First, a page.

Cucumber yield reported as total weight of marketable fruit were combined over 11 harvests in Tifton and 13 harvests in Ty Ty. In Tifton, when combined over interval between application and planting, cucumber was able to recover from early-season damage when glufosinate was applied at only 660 g ha–1 (Figure 2). At higher rates, yield loss of 55% to 87% was recorded. In Ty Ty, where less injury and impact on vine development was observed from treatments, cucumber was able to recover from 660 and 1,310 g ha–1 of glufosinate regardless of application interval (Figure 3). However, 1,970 g ha–1 of glufosinate applied within 4 d of planting reduced yield by 22% to 30%.

Figure 2.

Total yield of transplanted cucumber as influenced by preplant glufosinate application rates of 0, 660, 1,310, and 1,970 g ha–1 in Tifton. Total cucumber yield data were pooled over application timing, and linearly regressed against glufosinate rate using the equation yyield = 5,218.044 – 2.349 *rate (R2 = 0.62).


Figure 3.

Total yield of transplanted cucumber as influenced by preplant glufosinate applied 7, 4, and 1 d before planting (DBP) in Ty Ty. Total cucumber yield data were linearly regressed against glufosinate rate using the equation y1DBP = 18,900.094 – 2.034 *rate (R2 = 0.57), y4DBP = 19,360.103 – 2.725 *rate (R2 = 0.61), and y7DBP = 19,232.843 – 1.843 *rate (R2 = 0.31).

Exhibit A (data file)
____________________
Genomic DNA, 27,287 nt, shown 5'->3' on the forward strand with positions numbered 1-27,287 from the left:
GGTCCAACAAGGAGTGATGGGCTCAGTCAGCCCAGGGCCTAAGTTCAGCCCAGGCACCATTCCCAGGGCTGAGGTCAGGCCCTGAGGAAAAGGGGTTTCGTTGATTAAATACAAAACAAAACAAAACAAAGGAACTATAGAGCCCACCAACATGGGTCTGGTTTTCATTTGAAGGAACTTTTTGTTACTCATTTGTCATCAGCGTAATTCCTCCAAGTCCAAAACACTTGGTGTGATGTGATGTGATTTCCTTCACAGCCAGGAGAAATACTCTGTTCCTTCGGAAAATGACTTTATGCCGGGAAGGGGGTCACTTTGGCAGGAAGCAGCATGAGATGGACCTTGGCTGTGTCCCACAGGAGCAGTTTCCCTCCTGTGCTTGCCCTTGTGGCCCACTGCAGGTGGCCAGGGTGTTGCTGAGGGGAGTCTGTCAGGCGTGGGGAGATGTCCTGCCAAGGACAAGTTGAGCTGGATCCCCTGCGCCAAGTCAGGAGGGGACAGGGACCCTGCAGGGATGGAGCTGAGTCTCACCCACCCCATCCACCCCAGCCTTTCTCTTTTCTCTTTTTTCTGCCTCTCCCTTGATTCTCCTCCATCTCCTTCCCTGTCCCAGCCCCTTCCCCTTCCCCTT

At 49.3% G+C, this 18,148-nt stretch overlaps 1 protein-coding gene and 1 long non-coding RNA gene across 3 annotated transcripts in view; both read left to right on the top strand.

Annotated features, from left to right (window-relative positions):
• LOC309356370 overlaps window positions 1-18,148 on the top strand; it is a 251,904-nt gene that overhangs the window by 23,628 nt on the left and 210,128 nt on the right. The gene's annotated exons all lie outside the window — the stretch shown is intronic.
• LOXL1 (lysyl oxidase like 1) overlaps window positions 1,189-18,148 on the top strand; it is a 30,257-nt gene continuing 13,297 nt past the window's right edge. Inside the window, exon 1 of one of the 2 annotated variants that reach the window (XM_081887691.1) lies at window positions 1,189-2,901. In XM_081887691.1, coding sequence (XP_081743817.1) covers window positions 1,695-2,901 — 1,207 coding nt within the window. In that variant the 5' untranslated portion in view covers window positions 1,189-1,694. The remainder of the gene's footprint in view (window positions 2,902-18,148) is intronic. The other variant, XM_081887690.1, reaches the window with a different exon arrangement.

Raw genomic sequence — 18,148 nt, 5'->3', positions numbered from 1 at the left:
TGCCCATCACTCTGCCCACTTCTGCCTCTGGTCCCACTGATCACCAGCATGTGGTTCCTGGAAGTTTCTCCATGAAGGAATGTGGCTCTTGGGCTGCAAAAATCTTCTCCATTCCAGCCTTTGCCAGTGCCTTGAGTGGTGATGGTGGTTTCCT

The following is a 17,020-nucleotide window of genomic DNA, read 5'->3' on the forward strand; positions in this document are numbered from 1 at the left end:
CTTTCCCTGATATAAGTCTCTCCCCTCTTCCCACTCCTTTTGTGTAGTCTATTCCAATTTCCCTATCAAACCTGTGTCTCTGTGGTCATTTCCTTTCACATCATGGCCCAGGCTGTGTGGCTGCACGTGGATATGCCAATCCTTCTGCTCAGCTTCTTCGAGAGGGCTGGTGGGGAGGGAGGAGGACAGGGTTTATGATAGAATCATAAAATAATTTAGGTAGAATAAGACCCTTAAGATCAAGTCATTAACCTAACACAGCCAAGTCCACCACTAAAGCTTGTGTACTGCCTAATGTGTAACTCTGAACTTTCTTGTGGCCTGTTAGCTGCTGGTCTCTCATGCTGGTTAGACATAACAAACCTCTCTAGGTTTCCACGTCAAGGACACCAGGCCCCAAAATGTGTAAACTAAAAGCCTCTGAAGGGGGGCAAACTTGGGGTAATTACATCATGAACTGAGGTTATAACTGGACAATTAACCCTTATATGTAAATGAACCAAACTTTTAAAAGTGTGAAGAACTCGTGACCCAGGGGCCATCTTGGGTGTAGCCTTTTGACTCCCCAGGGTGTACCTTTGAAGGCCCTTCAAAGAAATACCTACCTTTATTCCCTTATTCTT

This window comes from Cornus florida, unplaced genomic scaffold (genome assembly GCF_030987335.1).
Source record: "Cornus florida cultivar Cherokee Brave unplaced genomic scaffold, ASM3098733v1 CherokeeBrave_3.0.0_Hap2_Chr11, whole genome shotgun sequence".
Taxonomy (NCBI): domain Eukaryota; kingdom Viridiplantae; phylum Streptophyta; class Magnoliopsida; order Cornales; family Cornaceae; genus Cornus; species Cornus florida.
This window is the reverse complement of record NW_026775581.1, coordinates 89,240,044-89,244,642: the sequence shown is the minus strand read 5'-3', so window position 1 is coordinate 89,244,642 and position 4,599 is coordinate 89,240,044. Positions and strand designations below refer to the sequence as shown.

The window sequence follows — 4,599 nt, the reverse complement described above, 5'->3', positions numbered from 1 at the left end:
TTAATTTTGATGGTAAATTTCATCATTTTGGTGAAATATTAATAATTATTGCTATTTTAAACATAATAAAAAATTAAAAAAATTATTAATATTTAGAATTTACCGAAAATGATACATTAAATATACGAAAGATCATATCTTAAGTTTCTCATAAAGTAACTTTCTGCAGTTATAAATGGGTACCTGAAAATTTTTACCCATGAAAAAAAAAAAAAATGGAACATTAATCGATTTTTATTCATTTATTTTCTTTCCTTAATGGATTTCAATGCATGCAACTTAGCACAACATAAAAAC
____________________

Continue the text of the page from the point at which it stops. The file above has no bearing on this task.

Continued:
Table 4.

Seeded cucumber visual injury, vine length, and fresh-weight biomass as influenced by glufosinate applied preemergence in Tifton and Ty Ty, during 2017 and 2018.a,b,c


Glufosinate Rate and Irrigation Experiment for Seeded Production

No significant interaction was noted between study locations and response variables, therefore, data for crop injury, plant vine length, early-season biomass, early-harvest yield, and total cucumber yield were combined over all four experimental runs for analysis. Additionally, irrigation did not influence results, thus main effect means for glufosinate rates are discussed.

The maximum level of visual injury throughout the season was 6%, which was observed when glufosinate was applied at 1,640 g ha–1 (Table 4). These results are vastly different from those observed in transplant cucumber experiments with similar treatments. Differences in injury observed are likely a result of the planting process. When transplanting after a preplant herbicide application, holes are punched in the treated soil that carries the herbicide into the hole, thereby surrounding the moist transplant root ball for immediate root absorption. In seeded production, it is likely that the herbicide remained above the developing root system during the 5- to 7-d emergence window and/or the herbicide was absorbed to the soil at a high enough level to facilitate microbial breakdown and inhibit root uptake (Anonymous 2019; Shaner 2014). With injury levels being low, the addition of irrigation after applying glufosinate PRE was of no benefit.